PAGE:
The Polarized Fractal Efficiency indicator by Hans Hannula shows how efficient, meaning how much like a straight line, the price movement has been over the past N days.
The net distance travelled over the past N days is expressed as a percentage of the total of each day’s distance travelled. Distance is measured in two-dimensions, like a ruler on the plotted graph. Rise (or fall) is expressed as a percentage, and each day counts as 1 unit across. So the formula, on closing prices p1 (today) to pN is
Sign(p1-pN) * Hypot(N-1, Pchg(p1,pN)) PFE = 100 * ------------------------------------------------------- Hypot(1, Pchg(p1,p2)) + ... + Hypot(1, Pchg(p[N-1],pN)) Sign(X) = 1 if X>0, or -1 if X<0 new - old Pchg(new,old) = 100 * --------- old Hypot(x,y) = sqrt (x^2 + y^2)
Here “Pchg” is a percentage change up or down from “new” to “old” price, and “Hypot” is the distance (the hypotenuse) for a move of X horizontally and Y vertically. “Sign” means that PFE is positive or negative according to whether the change over the past N days is up or down.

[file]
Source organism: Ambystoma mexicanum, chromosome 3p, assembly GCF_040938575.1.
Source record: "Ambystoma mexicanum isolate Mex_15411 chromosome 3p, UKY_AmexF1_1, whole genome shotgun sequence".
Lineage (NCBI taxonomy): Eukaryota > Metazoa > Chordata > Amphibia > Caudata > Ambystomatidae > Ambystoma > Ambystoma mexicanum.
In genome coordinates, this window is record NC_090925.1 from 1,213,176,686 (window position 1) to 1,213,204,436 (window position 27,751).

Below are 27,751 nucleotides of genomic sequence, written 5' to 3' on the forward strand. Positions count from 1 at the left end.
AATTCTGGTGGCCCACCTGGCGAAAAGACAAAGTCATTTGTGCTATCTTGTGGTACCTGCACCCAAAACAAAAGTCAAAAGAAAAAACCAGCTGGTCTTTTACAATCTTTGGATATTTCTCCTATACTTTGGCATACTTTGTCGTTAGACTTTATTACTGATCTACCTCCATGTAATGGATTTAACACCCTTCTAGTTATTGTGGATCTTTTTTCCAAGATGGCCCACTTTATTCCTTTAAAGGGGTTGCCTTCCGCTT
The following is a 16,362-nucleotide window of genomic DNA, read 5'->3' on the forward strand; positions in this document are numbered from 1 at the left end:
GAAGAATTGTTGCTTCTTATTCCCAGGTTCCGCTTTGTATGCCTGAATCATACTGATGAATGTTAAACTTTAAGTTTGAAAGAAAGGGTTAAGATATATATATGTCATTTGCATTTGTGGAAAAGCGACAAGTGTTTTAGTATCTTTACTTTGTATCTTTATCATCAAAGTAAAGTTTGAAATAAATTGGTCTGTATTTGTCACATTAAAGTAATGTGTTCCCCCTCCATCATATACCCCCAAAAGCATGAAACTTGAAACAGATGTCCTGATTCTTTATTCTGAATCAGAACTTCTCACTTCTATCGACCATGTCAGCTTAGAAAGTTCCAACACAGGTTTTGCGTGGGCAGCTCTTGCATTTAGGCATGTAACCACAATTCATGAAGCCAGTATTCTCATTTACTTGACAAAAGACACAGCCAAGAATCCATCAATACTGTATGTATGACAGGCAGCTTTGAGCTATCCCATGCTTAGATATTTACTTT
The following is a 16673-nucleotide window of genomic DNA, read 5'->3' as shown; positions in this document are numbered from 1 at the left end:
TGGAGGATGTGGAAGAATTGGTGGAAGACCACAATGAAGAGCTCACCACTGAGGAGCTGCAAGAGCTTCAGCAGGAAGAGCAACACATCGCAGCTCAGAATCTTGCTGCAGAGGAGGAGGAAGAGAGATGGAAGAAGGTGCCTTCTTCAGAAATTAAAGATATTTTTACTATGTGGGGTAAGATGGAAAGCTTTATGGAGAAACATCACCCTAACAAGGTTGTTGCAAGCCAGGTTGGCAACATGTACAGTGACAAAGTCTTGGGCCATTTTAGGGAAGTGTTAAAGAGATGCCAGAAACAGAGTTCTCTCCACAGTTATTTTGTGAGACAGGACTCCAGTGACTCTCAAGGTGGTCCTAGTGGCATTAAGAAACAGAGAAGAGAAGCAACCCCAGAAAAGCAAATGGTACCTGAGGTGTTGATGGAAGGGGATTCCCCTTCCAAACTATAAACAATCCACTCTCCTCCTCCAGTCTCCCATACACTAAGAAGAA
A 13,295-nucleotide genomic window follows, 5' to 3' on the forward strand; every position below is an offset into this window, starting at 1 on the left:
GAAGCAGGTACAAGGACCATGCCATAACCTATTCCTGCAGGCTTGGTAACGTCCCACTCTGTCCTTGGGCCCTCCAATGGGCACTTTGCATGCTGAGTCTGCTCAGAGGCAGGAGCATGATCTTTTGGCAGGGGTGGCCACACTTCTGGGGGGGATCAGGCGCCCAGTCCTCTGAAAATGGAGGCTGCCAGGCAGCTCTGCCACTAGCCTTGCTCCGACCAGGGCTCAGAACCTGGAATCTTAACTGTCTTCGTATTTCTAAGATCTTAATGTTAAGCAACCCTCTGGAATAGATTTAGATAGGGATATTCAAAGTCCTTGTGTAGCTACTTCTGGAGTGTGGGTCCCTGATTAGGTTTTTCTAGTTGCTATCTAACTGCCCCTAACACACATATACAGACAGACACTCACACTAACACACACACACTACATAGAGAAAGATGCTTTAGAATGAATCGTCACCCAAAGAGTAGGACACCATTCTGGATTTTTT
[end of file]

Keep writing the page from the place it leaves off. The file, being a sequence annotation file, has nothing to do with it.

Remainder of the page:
At the extremes of 100 or -100, price movement is at maximum efficiency, with the past N days making a perfectly straight line. An almost straight line is generally very close to 100 too. A midpoint of 0 means there’s been no net change over the past N days.
Hannula looked at price changes over 10 day period (horizontal distance of 9), and this is the default in Chart. A smoothing parameter is provided too; it applies an exponential moving average (see Exponential Moving Average) to the PFE. The default is 5 days smoothing, a value of 0 means no smoothing (to see the raw values).
Copyright 2002, 2003, 2004, 2005, 2006, 2007, 2008, 2009, 2010, 2011, 2012, 2014, 2015, 2016, 2017 Kevin Ryde
Chart is free software; you can redistribute it and/or modify it under the terms of the GNU General Public License as published by the Free Software Foundation; either version 3, or (at your option) any later version.